May 29, 2012; Source: Social Barrel
YouTube, which has recently been expanding its resource offerings for nonprofits, has released a beta version of its Human Rights Channel. WITNESS, a Brooklyn-based human rights nonprofit, is partnering with Storyful, the curation tool that seeks to build full journalistic stories from social media updates, to launch the channel. WITNESS was founded by Peter Gabriel and uses video technology and storytelling to document human rights violations, so the collaboration sounds like an ideal fit. Storyful will be in charge of sourcing and verifying content while WITNESS will monitor features for a balanced range of subject matter.
YouTube described the new channel on its blog:
“In the case of human rights, video plays a particularly important role in illuminating what occurs when governments and individuals in power abuse their positions. We’ve seen this play out on a global stage during the Arab Spring, for example: during the height of the activity, 100,000 videos were uploaded from Egypt, a 70% increase on the preceding three months. ”
YouTube has generated this channel in hopes of creating more awareness on global human rights issues. YouTube has already become a major outlet for this type of thing in the past year, from Arab women speaking out against persecution to exposing police and government brutality in Egypt in 2011 to the meteoric rise of Invisible Children’s Kony 2012 video.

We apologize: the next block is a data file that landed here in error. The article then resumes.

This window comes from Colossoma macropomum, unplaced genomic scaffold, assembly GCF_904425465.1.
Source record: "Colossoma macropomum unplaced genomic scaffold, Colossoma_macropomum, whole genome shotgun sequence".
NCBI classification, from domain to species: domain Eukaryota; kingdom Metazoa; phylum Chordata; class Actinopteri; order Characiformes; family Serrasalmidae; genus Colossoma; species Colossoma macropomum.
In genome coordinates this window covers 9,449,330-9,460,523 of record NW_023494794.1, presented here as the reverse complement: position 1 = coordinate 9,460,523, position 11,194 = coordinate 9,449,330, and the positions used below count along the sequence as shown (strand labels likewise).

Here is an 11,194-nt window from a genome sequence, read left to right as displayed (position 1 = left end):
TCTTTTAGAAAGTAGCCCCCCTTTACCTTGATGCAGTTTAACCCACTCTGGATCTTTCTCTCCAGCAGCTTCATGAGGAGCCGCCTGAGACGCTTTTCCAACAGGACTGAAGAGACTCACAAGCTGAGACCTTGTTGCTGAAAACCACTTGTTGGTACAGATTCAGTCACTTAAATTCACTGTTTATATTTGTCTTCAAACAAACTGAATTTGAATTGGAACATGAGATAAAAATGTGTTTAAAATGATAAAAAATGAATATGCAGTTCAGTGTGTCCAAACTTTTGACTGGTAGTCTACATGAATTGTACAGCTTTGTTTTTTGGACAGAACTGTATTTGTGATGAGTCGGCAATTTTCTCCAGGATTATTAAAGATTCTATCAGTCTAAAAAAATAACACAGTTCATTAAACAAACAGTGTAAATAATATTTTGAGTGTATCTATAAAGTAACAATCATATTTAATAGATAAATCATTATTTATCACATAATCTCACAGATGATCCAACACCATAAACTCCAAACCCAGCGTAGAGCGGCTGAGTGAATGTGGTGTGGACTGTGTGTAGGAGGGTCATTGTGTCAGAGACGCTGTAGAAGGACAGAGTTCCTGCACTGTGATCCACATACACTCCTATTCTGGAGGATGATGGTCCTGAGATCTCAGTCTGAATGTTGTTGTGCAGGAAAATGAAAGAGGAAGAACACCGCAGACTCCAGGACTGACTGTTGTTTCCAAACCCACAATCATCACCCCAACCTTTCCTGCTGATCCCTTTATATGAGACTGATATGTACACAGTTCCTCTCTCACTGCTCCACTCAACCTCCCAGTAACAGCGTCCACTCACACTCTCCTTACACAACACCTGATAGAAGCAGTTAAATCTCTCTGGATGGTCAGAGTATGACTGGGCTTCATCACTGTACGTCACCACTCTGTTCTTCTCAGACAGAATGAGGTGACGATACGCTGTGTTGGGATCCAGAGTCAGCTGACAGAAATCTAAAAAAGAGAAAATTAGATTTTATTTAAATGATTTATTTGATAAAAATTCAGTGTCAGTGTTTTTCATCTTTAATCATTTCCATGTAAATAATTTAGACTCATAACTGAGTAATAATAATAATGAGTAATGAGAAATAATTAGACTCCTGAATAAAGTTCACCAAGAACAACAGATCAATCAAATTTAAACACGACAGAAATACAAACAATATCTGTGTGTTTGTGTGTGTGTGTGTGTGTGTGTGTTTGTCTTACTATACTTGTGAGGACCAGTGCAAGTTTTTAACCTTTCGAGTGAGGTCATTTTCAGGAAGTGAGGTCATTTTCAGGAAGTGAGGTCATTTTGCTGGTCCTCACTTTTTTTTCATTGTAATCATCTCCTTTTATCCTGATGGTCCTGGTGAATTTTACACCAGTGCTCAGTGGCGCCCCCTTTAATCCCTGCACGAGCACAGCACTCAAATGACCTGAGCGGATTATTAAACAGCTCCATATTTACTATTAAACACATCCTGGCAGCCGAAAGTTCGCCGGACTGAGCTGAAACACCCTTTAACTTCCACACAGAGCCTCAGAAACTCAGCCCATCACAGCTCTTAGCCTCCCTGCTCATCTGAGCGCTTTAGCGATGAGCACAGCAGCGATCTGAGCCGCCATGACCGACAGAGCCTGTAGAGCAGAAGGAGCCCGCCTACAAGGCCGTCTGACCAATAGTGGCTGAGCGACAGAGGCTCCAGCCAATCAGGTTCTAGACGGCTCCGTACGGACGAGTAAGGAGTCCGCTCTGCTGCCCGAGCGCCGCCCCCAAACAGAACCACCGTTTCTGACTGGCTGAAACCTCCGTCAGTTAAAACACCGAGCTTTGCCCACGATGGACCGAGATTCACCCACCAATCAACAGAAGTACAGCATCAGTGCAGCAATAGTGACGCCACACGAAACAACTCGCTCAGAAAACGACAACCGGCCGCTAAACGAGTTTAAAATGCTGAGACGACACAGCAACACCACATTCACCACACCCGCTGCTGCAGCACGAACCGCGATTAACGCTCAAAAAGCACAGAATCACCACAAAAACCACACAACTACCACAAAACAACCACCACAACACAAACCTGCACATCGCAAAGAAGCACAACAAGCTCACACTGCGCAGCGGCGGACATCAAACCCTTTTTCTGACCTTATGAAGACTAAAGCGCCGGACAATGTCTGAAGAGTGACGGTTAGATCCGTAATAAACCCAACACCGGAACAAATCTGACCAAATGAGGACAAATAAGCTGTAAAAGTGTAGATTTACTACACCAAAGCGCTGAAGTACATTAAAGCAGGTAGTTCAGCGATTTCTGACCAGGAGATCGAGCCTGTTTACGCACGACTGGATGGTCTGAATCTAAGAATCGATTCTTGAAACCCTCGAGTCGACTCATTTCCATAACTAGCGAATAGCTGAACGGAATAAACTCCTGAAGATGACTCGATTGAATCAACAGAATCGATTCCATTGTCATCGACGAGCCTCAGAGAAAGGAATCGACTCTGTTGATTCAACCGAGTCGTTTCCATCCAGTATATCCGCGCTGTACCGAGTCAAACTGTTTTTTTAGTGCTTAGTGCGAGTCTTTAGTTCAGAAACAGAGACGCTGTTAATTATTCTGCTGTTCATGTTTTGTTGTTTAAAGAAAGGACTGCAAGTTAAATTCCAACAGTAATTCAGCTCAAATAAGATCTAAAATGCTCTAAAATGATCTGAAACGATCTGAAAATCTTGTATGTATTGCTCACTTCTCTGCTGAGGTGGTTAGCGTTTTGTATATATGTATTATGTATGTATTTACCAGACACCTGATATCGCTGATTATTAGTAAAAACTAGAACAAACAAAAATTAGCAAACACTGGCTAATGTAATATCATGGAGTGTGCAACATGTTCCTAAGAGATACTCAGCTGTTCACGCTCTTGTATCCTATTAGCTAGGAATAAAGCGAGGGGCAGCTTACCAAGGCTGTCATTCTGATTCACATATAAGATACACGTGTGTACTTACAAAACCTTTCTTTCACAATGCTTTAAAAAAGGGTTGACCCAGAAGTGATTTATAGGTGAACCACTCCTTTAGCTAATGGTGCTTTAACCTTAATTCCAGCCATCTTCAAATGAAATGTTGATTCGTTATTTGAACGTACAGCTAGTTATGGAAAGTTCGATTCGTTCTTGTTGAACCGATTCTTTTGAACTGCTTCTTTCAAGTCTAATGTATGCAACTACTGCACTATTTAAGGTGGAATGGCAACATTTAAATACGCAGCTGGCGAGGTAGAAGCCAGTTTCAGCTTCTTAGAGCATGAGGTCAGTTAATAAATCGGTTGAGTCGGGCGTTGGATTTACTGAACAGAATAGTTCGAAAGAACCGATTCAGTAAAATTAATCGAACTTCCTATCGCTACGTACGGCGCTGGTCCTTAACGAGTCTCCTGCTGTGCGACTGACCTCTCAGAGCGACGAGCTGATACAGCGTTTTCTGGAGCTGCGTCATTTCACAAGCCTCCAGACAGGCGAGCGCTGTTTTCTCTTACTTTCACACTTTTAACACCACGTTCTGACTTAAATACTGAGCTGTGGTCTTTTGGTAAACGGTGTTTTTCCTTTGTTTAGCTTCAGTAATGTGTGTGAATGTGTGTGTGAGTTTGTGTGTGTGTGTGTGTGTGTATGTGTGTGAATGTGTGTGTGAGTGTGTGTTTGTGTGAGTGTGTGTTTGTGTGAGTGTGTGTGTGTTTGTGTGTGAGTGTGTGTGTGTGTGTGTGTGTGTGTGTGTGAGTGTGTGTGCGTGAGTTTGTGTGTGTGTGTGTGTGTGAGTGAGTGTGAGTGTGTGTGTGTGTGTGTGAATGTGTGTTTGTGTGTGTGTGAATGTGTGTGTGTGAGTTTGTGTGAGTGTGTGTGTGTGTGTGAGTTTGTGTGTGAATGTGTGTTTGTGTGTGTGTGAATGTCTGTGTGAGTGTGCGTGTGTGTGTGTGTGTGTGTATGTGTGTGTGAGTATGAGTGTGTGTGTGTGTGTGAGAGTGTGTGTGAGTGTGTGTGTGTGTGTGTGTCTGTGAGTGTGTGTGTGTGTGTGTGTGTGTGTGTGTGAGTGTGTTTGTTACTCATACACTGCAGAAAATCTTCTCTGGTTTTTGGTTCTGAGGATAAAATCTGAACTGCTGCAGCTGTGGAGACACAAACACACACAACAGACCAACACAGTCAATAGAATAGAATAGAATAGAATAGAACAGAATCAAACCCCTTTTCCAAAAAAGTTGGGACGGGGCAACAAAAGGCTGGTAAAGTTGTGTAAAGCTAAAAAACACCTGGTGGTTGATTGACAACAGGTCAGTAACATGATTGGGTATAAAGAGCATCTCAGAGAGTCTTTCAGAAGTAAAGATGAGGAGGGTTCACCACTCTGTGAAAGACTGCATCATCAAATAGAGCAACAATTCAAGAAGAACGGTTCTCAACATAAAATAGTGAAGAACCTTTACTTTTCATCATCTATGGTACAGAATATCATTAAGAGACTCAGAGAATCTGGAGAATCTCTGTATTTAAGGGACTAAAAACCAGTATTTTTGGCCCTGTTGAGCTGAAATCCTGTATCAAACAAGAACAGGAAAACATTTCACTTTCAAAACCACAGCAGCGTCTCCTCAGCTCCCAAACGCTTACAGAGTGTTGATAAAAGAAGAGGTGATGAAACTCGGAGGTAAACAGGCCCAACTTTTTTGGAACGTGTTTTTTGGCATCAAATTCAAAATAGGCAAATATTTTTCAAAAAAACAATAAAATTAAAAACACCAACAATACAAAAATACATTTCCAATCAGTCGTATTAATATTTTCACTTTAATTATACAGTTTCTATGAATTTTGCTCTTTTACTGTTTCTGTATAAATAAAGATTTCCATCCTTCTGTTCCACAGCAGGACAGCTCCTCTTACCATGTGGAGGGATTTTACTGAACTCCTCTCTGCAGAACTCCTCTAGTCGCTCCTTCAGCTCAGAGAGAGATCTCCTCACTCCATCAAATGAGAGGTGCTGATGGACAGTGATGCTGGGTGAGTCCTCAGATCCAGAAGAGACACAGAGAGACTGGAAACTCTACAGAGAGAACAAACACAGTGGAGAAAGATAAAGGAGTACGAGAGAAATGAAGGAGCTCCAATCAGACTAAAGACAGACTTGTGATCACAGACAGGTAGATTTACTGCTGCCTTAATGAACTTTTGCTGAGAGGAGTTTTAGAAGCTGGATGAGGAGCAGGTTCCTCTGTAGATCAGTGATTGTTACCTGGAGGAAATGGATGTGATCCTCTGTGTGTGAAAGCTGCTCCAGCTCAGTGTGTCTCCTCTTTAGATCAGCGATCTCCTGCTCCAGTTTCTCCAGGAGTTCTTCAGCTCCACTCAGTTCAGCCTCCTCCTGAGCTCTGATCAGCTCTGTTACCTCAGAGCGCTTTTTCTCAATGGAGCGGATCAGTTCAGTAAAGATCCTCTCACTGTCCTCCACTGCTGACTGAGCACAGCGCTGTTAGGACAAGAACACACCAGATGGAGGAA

Will YouTube now be faced with the dilemma of whether to censor videos with violent content, even if they are raising awareness? Similar to all content on YouTube, there is no control over what is uploaded on the Human Rights Channel, but once videos are flagged, YouTube will examine content and remove any inappropriate videos that are not following YouTube’s guidelines. Those guidelines include admonitions not to post videos of “graphic or gratuitous violence” or “dead bodies or similar things intended to shock or disgust.”–Aine Creedon